And while Sacco says he is not in favor of student loan forgiveness, he believes those borrowers have a point when they say they are being treated differently.
“It’s reasonable to say, ‘You’re bailing out one group that made bad choices – tech company depositors who happen to be huge donors to the political system – and you’re not bailing out ordinary citizens who made bad decisions,”’ he says
Still, there is a key difference, Sacco says.
“Not bailing out student loan holders is not going to cripple the economy the way a bank failure would,” he says. “The analogy is our economy is an engine (and) the banking system is literally the oil system that makes it work.”
Though it’s true millions of people may never “achieve the economic success” they otherwise might have without student loan debt, Sacco says, “that’s not going to throw our economy into a depression.”
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Wealthy investors take to Twitter to save SVB depositors
In the wake of the SVB and Signature Bank collapses, First Republic Bank also ran into trouble. It has gotten $30 billion in deposits from JPMorgan and other large banks to keep it afloat.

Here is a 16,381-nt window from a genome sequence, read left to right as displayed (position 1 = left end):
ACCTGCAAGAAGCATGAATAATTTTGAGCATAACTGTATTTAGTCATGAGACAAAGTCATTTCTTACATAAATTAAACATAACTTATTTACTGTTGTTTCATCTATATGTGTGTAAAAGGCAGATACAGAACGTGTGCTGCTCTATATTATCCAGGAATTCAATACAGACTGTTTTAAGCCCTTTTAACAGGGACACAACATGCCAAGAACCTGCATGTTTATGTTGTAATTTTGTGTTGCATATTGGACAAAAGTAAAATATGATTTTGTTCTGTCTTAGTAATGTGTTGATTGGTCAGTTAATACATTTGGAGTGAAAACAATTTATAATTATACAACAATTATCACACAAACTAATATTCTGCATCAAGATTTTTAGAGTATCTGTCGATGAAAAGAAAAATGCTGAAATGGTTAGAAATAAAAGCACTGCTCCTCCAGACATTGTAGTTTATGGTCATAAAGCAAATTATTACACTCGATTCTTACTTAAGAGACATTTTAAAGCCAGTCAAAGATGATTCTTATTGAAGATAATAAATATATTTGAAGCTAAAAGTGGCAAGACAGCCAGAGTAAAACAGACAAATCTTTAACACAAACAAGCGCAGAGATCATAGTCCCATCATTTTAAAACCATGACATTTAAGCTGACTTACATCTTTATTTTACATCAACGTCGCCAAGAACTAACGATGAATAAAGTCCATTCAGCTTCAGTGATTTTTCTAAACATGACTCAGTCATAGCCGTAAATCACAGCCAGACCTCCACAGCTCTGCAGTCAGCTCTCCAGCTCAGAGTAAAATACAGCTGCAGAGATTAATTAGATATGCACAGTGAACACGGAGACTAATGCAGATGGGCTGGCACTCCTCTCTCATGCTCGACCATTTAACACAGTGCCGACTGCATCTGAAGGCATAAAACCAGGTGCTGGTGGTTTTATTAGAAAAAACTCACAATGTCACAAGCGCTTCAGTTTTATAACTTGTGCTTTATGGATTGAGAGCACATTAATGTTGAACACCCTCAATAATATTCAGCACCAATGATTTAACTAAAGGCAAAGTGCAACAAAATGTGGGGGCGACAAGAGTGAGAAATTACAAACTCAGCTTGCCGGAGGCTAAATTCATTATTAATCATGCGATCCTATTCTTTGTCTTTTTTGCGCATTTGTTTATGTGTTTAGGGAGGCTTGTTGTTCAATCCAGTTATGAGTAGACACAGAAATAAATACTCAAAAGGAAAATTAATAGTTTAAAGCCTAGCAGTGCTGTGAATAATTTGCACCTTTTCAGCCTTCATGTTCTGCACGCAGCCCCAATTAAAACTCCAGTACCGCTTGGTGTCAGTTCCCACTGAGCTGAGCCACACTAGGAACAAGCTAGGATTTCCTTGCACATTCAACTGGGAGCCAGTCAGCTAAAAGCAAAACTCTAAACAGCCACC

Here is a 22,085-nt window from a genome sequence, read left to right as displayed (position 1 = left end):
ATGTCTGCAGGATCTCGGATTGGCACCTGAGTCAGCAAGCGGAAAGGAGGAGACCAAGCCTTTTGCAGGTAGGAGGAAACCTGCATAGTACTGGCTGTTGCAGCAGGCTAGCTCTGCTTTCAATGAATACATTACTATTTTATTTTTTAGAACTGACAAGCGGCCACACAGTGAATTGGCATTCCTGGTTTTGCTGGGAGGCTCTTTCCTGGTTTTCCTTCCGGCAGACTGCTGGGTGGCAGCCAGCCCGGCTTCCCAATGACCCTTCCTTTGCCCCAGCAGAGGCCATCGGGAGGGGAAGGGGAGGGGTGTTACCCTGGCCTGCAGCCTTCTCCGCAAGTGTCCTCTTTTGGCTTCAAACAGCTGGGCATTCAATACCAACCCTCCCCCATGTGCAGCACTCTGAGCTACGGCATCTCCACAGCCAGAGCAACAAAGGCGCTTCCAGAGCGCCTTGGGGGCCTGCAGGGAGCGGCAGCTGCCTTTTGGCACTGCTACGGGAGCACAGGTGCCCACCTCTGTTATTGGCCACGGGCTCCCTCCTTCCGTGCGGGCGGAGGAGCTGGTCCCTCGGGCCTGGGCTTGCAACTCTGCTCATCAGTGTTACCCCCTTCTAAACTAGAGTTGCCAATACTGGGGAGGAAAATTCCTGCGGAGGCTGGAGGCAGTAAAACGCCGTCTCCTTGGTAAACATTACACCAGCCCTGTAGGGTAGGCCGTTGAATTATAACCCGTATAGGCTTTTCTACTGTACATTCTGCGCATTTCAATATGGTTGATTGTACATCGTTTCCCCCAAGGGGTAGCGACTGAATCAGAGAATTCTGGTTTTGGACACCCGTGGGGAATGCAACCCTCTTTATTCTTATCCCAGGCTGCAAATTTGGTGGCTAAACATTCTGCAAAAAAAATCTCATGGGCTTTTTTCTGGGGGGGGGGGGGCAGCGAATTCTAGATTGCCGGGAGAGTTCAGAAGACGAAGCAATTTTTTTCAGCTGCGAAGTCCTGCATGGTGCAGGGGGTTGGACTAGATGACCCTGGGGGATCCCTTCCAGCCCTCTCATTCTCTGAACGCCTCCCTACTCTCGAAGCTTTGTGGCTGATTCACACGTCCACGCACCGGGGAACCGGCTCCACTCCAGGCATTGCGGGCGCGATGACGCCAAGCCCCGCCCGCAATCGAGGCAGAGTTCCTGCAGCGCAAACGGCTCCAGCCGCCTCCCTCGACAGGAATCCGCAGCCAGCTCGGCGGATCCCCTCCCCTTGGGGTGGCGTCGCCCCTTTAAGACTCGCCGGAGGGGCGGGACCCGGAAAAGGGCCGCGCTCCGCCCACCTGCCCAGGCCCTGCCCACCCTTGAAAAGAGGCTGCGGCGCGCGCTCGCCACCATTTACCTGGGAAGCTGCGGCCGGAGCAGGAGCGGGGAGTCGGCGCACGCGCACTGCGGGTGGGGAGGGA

Federal regulators have also announced a lending facility that would allow regional banks to borrow money over the next year to handle withdrawals by uninsured depositors with the goal of preventing more bank runs.
Debt relief advocates have noted the chorus of wealthy investors and prominent officials who took to social media and television to call for SVB depositors to be made whole.
“The tragedy of SVB is that it’s not the wealthy taking the hit,” Mark Cuban, owner of the Dallas Mavericks, tweeted on March 11. “It’s the thousands of companies who borrowed from SVB and were required to keep their cash in SVB. Those entrepreneurs and their employees and vendors are feeling the pain. And they are who the Fed should protect”
After SVB’s collapse, former Treasury Secretary Larry Summers said on Bloomberg TV that “what is absolutely imperative is that, however this gets resolved, depositors be paid back and paid back in full.”
But Summers has been far less enthusiastic about student loan forgiveness, tweeting that it could accelerate inflation and strip resources from people who are more in need.
“We saw a lot of folks who seemed hypocritical in terms of saving one part of the economy and not the other,” says Natalia Abrams, president of the Student Debt Crisis Center.
Itay Goldstein, who is the Joel S. Ehrenkranz Family Professor as well as professor of finance and economics at Wharton, believes federal bank regulators “acted a little too quickly” in regard to SVB and Signature, adding that the government’s actions could lead banks and large depositors to take more risks in the future knowing they’ll likely be rescued if they get in trouble.